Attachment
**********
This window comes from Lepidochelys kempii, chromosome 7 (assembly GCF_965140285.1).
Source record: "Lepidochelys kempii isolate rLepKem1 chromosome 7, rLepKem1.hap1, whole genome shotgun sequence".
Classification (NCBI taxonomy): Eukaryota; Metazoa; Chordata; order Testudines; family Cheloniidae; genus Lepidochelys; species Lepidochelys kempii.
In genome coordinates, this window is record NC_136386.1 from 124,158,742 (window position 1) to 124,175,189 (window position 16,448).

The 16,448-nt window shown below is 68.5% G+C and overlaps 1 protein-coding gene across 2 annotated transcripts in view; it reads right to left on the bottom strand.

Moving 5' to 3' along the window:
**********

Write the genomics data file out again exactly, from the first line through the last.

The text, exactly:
This window comes from Lepidochelys kempii, chromosome 7 (assembly GCF_965140285.1).
Source record: "Lepidochelys kempii isolate rLepKem1 chromosome 7, rLepKem1.hap1, whole genome shotgun sequence".
Classification (NCBI taxonomy): Eukaryota; Metazoa; Chordata; order Testudines; family Cheloniidae; genus Lepidochelys; species Lepidochelys kempii.
In genome coordinates, this window is record NC_136386.1 from 124,158,742 (window position 1) to 124,175,189 (window position 16,448).

The 16,448-nt window shown below is 68.5% G+C and overlaps 1 protein-coding gene across 2 annotated transcripts in view; it reads right to left on the bottom strand.

Moving 5' to 3' along the window: